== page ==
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In Small Things Forgotten: The Archaeology…

In Small Things Forgotten: The Archaeology of Early American Life (edition 1977)

by James Deetz

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609724,975 (4.06)11
History is recorded in many ways. According to  author James Deetz, the past can be seen most fully  by studying the small things so often forgotten.  Objects such as doorways, gravestones, musical  instruments, and even shards of pottery fill in the  cracks between large historical events and depict  the intricacies of daily life. In his completely  revised and expanded edition of In Small  Things Forgotten, Deetz has added new  sections that more fully acknowledge the presence  of women and African Americans in Colonial  America. New interpretations of archaeological finds  detail how minorities influenced and were affected  by the development of the Anglo-American tradition  in the years following the settlers' arrival in  Plymouth, Massachusetts in 1620. Among Deetz's  observations: Subtle changes in building long before the  Revolutionary War hinted at the growing independence  of the American colonies and their desire to be  less like the  British. Records of estate auctions show that many  households in Colonial America contained only one  chair--underscoring the patriarchal nature of the  early American family. All other members of the  household sat on stools or the  floor. The excavation of a tiny community of  freed slaves in Massachusetts reveals evidence of  the transplantation of African culture to North  America. Simultaneously  a study of American life and an explanation of  how American life is studied, In Small  Things Forgotten, through the everyday  details of ordinary living, colorfully depicts a  world hundreds of years in the past.… (more)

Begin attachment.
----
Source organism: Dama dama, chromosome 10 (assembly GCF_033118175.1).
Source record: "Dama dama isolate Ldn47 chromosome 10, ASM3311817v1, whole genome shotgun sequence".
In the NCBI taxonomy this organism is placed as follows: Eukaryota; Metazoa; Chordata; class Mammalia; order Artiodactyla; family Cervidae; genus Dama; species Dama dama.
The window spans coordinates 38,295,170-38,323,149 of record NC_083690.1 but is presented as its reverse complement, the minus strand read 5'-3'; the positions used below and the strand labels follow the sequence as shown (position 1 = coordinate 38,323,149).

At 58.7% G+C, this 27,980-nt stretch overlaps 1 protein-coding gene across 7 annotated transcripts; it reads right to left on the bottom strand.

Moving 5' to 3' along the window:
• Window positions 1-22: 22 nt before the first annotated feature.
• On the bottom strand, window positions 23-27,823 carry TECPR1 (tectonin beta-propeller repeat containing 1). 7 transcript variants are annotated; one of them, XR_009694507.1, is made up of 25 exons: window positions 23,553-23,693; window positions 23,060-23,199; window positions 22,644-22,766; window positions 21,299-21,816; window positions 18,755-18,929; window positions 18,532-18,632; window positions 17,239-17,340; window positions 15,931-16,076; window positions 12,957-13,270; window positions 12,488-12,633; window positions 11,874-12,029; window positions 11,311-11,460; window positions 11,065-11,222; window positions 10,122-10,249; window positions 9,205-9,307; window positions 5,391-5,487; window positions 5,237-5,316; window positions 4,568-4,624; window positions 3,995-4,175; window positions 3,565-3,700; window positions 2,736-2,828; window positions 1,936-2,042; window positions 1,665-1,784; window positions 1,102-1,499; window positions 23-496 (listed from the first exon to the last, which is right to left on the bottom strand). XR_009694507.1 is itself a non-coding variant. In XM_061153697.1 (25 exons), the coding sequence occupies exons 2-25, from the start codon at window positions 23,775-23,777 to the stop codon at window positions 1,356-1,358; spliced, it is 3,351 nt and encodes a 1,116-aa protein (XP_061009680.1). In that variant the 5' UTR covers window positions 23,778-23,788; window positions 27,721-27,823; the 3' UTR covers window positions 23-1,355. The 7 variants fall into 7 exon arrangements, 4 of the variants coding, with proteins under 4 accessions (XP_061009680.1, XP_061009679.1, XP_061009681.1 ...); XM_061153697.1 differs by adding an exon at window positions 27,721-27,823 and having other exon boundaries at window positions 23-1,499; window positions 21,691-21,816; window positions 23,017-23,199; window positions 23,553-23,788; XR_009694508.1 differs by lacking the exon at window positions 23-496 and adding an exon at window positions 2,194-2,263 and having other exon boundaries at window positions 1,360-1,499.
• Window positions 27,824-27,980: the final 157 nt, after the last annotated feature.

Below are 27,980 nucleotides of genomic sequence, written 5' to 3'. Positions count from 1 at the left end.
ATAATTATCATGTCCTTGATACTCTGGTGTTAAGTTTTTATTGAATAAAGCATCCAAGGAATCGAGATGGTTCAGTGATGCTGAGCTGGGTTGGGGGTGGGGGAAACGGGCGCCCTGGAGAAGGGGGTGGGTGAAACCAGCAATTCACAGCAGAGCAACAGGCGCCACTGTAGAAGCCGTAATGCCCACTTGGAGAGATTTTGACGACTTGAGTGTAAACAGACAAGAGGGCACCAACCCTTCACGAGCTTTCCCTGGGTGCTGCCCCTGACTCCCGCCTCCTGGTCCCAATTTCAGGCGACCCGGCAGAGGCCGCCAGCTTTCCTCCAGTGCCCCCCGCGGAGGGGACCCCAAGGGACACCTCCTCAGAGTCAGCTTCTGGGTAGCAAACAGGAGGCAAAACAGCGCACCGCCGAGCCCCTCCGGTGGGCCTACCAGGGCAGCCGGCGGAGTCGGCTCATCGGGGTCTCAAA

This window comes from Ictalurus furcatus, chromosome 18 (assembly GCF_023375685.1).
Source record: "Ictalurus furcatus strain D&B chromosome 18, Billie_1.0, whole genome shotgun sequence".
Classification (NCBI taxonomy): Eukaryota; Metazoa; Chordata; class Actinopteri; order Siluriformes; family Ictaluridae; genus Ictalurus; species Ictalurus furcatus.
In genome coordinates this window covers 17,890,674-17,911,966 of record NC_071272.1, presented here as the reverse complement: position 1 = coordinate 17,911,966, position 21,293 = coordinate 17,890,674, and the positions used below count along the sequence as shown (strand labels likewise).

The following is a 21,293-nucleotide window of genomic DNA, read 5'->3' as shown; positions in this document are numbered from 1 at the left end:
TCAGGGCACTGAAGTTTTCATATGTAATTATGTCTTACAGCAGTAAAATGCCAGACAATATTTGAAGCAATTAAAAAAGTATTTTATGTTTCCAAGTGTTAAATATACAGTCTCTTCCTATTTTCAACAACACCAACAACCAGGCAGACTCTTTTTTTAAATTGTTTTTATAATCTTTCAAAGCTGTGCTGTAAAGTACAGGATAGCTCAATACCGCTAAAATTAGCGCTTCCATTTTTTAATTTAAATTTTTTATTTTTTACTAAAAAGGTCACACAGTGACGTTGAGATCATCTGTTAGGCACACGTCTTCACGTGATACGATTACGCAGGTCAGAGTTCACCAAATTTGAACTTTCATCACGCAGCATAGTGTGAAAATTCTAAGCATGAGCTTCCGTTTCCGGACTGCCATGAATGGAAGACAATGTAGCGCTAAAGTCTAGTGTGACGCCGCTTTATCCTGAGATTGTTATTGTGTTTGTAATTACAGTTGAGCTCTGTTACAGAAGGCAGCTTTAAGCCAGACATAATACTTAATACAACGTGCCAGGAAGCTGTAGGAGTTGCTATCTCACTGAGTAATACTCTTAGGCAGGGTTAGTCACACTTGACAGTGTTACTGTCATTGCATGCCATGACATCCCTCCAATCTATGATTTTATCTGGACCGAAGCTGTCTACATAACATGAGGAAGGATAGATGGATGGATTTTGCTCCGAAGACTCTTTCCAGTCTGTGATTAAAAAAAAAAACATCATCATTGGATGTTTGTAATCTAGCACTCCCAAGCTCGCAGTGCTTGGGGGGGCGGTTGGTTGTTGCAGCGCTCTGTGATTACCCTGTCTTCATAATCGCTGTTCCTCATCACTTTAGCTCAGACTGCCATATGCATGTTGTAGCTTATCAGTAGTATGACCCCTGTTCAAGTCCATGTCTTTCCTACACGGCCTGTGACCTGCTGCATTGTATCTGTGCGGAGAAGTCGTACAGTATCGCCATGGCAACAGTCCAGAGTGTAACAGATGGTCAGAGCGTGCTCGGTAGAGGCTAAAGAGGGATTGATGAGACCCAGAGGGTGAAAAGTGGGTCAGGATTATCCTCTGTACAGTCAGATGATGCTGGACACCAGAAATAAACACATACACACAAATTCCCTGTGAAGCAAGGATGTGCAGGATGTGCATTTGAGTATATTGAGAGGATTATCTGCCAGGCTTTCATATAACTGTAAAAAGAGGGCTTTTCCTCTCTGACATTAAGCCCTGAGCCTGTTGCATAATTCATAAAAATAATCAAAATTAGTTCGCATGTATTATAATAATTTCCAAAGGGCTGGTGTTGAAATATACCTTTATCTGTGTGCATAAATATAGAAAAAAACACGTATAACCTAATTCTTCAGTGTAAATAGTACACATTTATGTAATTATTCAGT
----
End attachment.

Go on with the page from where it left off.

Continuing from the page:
Title:In Small Things Forgotten: The Archaeology of Early American Life
Authors:James Deetz
Info:Garden City, N.Y. : Anchor Press/Doubleday, 1977.
Collections:Your library, Read, Read this year, Discard, Working on
Tags:!Sale:LibP, Science:Archaeology, History, History:US, __scanned

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In Small Things Forgotten: An Archaeology of Early American Life by James Deetz



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A mildly interesting book - unusually for me, I found the details rather dull but his sweeping conclusions quite interesting. I suspect it was the author's PhD dissertation - that style. It's about historical archaeology, specifically in the area of the East Coast of the US, mostly New England; there's a lot about how what can be determined with historical (written) evidence can bolster or contradict physical (dug-up) evidence, and how awareness of those contradictions can be useful in pre-historic archaeology as well. Specifically, most of the book was a sketch of how American culture changed from the 17th to the 19th century, as evidenced by...dishes, houses, gravestones, music... various evidence. Then it ended with a dig of a small African-American settlement, which looked (from surviving pictures, and historical evidence) very like all the other settlements of the time - but the dig came up with some serious differences (size and style of houses, locations of hearths, food waste - bones and the like). His sweeping conclusion was something along the lines of "just because you're within an area of a culture, don't assume that everything there reflects that one culture". Hmmm - I don't know if I read the revised edition or the original - probably the original, I didn't see anything about revision. I'm glad I read it, but I don't intend to reread. ( )